I am having an argument with my friend about how a nearly-full soda bottle should be stored in the fridge, with the goal of keeping the soda from going flat (i.e. keeping as much of the gas dissolved in the liquid as possible). Assume the bottle is a standard 2L bottle and its walls are impermeable so this is a purely static problem.
He thinks it doesn't make a difference whether the bottle is standing up vertically or lying flat horizontally. I think that standing up is better. My vague reasoning is that in either case, the plastic surface will feel the same amount of pressure $P$ from the contents; but when the bottle is lying horizontally, the shape of the air has a larger surface area and needs more stuff in it to attain the same pressure (since pressure if force over area).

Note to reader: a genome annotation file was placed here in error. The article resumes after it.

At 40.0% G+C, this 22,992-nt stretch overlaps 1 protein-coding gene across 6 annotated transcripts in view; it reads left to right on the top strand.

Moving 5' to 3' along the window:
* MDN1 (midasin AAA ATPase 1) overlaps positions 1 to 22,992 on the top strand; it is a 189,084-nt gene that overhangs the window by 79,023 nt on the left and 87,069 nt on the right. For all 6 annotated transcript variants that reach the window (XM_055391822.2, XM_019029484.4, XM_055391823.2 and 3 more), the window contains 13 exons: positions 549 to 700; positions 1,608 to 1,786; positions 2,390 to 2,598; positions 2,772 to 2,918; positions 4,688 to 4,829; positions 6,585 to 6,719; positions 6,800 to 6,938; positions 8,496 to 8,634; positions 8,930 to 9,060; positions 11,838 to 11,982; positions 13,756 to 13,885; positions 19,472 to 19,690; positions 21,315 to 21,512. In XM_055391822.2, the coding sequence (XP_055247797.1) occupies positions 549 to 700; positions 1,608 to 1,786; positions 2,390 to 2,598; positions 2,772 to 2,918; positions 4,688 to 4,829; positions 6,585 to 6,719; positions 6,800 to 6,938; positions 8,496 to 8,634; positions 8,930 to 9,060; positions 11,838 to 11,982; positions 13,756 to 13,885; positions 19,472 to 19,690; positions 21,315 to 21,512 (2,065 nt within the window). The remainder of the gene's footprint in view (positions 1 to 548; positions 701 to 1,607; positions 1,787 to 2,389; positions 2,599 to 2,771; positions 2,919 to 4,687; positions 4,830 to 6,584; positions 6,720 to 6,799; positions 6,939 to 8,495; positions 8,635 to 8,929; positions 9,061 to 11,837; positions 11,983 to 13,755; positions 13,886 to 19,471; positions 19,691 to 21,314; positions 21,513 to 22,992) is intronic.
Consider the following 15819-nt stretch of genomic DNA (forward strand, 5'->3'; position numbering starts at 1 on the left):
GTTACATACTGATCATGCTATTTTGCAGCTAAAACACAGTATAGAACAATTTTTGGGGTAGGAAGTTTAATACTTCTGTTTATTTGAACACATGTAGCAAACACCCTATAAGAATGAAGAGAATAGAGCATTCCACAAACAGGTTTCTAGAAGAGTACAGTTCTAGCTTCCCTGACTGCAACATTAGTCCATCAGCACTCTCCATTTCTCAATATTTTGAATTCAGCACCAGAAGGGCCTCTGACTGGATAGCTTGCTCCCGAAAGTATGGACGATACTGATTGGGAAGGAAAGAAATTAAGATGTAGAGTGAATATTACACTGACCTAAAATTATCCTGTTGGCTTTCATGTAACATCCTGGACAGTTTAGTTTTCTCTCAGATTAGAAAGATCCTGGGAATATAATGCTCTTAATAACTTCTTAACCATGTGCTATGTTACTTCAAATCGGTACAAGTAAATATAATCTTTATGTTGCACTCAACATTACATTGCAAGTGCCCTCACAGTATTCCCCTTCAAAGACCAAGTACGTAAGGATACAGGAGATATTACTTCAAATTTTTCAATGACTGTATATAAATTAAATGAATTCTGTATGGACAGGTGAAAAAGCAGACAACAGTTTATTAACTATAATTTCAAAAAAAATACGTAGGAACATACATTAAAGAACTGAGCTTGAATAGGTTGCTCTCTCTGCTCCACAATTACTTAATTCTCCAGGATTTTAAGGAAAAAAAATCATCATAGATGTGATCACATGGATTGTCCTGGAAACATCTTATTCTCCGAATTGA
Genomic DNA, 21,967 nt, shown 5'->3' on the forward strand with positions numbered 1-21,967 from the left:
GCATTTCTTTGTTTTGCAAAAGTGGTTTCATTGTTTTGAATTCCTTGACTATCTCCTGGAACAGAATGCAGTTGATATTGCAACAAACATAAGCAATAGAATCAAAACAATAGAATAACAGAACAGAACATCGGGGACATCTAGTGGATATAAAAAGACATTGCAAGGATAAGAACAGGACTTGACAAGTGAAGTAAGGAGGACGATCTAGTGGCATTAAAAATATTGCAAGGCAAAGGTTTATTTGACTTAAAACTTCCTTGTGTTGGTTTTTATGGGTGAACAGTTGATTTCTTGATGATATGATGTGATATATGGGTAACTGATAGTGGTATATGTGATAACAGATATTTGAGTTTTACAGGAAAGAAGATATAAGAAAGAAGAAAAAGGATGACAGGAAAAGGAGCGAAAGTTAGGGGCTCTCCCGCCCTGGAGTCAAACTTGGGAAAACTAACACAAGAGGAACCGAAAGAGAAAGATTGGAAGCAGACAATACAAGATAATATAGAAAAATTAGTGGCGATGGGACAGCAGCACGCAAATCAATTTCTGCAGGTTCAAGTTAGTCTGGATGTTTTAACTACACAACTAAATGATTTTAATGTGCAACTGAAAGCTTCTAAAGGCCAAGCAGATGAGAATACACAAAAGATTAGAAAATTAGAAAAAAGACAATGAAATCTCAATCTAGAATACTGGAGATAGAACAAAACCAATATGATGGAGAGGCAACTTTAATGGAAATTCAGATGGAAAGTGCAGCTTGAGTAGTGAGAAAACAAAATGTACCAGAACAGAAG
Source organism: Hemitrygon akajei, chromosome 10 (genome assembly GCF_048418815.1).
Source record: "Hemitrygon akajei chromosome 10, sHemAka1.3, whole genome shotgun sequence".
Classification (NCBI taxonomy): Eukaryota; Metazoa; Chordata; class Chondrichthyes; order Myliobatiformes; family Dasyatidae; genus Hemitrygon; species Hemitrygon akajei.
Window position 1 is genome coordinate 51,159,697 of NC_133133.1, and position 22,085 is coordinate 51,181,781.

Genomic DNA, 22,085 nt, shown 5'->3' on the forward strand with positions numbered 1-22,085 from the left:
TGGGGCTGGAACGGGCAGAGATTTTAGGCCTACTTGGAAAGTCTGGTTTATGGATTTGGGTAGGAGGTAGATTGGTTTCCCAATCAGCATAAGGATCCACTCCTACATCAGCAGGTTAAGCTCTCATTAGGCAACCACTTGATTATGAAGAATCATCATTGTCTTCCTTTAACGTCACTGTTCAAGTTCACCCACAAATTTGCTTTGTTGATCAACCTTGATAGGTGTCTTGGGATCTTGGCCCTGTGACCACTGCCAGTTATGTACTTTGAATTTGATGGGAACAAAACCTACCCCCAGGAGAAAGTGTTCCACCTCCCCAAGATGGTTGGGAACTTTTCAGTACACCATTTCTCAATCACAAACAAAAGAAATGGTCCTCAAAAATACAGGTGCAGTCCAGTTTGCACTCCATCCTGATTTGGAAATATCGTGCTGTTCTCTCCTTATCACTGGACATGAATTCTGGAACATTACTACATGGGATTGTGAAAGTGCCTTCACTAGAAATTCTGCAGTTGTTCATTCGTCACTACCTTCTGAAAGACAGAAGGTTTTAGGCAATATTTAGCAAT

My statement about the shape of the air is likely true by the isoperimetric inequality (or at least some heuristic which says that among shapes with the same volume, the ones "closer" to a sphere have less surface area), since the air-shape at the top of the bottle in the vertical case is closer to a sphere, than the shape when it is lying horizontally (in this case the air is like a long prism). However I'm not sure it's true that the pressure felt by the plastic is the same in both cases.
Who is right and why?
EDIT: thank you for your explanations. I understand how to answer this in terms of constant volumes now, although it isn't very intuitive to me. I wonder if there is an explanation involving the sum of the forces acting on the surface of the liquid being zero, for both the horizontal and vertical configurations.